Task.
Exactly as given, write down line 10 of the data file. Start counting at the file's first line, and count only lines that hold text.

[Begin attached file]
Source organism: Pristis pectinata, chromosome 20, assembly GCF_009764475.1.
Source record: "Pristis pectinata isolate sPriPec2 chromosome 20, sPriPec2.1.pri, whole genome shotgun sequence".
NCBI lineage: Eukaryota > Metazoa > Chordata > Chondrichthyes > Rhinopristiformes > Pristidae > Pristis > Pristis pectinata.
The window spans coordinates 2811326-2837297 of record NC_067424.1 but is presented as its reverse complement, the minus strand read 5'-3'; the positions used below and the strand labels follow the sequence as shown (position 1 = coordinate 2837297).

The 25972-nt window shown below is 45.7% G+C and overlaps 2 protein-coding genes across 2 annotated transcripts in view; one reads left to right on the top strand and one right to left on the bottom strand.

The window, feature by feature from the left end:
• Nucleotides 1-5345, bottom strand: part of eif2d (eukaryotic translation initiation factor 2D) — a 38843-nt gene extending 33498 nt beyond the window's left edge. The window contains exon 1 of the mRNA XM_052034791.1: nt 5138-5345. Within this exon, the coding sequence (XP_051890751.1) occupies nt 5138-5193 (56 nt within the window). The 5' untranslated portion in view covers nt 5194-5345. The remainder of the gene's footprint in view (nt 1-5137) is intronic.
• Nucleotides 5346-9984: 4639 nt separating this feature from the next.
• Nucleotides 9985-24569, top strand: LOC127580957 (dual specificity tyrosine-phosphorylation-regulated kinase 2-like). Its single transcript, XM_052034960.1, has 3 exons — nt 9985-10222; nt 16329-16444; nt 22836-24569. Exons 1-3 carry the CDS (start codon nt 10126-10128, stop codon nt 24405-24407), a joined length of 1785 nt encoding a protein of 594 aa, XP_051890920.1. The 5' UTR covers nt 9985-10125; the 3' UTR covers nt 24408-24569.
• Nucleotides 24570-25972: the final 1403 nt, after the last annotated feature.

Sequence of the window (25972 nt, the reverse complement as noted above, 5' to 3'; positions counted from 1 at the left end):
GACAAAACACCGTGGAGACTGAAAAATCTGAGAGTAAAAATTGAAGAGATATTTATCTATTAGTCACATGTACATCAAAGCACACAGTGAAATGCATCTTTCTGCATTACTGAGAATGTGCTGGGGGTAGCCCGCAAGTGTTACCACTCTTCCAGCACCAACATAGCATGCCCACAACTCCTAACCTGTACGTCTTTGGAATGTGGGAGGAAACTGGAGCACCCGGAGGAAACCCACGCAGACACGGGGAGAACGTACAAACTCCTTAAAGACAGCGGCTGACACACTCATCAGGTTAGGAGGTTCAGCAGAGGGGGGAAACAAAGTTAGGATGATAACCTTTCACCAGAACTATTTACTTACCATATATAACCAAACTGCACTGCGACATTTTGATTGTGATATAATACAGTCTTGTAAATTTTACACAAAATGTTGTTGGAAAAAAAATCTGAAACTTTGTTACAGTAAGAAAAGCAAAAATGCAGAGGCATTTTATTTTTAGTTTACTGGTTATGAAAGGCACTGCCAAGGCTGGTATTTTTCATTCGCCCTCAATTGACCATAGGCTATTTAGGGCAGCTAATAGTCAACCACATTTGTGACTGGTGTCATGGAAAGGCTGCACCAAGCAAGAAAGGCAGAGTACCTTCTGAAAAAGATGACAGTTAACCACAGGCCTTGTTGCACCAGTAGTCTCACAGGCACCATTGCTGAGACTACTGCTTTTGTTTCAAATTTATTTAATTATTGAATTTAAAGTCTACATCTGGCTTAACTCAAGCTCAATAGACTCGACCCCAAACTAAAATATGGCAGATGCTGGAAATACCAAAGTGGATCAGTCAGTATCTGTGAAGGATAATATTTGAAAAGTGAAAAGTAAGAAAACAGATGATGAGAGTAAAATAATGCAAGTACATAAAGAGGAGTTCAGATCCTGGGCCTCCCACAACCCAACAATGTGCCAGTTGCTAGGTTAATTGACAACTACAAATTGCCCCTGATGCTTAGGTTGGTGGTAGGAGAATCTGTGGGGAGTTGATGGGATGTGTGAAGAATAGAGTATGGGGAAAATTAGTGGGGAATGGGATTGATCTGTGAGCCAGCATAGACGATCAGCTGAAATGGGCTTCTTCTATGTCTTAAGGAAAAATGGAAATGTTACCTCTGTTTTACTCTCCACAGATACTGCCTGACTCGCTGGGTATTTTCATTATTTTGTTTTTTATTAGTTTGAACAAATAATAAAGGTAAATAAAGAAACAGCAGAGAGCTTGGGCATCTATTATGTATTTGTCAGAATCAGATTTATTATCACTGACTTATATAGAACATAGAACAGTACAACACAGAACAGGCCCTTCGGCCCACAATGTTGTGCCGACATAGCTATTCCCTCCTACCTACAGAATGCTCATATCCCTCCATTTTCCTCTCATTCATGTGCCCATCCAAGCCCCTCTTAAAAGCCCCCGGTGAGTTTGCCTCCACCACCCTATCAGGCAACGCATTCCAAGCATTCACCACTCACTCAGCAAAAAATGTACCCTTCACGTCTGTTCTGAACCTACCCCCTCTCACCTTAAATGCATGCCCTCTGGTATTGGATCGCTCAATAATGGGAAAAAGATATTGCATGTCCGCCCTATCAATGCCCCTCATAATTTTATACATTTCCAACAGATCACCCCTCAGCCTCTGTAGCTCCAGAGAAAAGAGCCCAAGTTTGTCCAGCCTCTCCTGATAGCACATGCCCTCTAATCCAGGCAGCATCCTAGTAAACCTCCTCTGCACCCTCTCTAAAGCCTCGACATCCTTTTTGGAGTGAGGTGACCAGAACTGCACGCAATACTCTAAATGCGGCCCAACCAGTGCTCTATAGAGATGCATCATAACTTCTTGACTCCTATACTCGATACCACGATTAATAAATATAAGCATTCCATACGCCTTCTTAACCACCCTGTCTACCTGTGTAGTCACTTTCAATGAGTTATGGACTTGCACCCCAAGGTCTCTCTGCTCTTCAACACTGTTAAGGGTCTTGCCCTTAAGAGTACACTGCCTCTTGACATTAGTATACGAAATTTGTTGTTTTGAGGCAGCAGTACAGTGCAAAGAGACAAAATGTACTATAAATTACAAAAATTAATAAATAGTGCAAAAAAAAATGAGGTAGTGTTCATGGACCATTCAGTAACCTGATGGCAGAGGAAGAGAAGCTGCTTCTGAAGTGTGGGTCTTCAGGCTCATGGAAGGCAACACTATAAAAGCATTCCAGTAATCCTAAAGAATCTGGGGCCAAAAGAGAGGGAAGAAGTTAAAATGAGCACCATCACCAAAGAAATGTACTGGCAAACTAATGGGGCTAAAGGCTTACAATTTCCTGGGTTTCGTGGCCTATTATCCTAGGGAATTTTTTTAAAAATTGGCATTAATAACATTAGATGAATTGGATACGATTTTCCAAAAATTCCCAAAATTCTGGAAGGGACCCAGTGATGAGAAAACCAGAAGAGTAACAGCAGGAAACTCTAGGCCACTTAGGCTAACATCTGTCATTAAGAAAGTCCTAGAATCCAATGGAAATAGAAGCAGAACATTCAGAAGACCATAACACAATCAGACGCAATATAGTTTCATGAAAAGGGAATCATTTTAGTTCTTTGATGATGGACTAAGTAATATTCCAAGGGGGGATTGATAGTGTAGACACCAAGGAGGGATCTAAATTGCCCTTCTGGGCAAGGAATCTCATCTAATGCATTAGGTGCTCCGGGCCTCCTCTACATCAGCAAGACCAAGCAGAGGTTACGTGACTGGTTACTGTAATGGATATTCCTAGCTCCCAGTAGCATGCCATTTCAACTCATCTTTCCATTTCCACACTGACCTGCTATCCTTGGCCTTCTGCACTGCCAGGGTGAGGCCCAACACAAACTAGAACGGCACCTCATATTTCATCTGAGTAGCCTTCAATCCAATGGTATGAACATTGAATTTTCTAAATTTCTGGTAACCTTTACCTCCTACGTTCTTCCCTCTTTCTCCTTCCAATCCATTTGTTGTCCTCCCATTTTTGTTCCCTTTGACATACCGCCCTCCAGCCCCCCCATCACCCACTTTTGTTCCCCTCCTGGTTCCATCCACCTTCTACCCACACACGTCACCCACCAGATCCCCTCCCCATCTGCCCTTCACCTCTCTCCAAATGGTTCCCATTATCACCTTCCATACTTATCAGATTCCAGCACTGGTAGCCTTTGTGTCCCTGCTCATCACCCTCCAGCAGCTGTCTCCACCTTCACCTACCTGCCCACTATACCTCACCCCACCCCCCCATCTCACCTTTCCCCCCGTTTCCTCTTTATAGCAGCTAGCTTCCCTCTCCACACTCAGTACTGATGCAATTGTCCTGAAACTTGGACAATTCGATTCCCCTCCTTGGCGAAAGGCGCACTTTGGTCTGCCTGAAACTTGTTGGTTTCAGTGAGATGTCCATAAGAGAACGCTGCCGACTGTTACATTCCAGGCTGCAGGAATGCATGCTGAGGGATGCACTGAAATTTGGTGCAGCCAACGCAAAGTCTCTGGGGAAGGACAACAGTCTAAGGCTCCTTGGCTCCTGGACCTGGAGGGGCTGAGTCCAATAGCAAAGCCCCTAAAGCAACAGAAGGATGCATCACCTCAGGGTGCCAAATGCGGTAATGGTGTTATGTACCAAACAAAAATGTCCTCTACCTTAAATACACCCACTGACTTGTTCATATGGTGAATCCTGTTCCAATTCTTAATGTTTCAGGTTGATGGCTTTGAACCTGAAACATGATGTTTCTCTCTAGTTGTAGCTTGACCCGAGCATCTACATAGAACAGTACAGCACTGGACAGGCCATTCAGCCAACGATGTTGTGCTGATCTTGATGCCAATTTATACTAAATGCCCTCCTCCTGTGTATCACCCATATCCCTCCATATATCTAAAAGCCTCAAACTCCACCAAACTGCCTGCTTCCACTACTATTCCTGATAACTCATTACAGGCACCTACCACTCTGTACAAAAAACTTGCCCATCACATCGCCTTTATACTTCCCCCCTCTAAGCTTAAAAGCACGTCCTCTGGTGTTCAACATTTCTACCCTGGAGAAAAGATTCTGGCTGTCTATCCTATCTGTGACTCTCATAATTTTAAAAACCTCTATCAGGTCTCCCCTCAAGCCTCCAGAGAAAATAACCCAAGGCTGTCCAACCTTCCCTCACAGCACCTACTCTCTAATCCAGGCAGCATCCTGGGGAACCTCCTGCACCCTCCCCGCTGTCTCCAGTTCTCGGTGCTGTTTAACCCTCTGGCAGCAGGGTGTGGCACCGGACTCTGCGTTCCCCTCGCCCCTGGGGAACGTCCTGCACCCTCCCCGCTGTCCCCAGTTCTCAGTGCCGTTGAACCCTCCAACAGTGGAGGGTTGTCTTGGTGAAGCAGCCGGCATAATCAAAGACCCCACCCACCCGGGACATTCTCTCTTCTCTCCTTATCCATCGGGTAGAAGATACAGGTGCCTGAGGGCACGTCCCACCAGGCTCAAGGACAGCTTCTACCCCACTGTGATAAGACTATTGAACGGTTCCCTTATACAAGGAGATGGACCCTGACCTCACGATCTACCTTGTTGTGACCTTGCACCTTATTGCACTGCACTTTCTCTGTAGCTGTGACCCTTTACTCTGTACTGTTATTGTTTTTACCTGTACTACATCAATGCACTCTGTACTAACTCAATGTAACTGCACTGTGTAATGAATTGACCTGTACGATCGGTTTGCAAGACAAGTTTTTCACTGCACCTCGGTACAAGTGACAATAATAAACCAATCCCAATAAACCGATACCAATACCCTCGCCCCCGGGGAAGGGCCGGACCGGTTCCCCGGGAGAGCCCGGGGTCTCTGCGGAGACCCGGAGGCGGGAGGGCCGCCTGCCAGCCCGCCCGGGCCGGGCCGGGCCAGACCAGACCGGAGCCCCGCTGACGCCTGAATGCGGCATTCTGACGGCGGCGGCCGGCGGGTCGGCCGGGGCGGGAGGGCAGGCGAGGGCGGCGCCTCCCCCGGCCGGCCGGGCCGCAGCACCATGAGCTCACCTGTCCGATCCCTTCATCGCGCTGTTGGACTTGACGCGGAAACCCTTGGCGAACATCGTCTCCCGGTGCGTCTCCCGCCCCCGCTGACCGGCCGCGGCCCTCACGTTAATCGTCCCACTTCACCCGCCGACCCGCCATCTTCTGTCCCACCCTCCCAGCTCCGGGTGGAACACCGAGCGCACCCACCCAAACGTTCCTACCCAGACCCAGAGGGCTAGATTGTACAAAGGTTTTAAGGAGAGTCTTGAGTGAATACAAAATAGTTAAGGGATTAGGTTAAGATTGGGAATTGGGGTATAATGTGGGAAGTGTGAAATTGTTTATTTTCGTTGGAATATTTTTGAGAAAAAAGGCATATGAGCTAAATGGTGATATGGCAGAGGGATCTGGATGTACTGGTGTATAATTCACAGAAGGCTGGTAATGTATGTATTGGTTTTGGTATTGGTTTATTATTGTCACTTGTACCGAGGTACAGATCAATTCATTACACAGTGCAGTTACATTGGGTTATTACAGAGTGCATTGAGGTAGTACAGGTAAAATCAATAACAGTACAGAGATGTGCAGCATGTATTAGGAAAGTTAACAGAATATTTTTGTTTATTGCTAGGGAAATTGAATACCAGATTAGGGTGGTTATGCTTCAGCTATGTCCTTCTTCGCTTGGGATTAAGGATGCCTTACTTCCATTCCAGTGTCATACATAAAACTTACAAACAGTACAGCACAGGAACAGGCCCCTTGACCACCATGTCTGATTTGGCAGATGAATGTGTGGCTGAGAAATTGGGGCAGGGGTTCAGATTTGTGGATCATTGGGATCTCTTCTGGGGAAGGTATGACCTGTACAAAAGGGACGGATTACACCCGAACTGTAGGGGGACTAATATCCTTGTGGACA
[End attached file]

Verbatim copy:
• Nucleotides 24570-25972: the final 1403 nt, after the last annotated feature.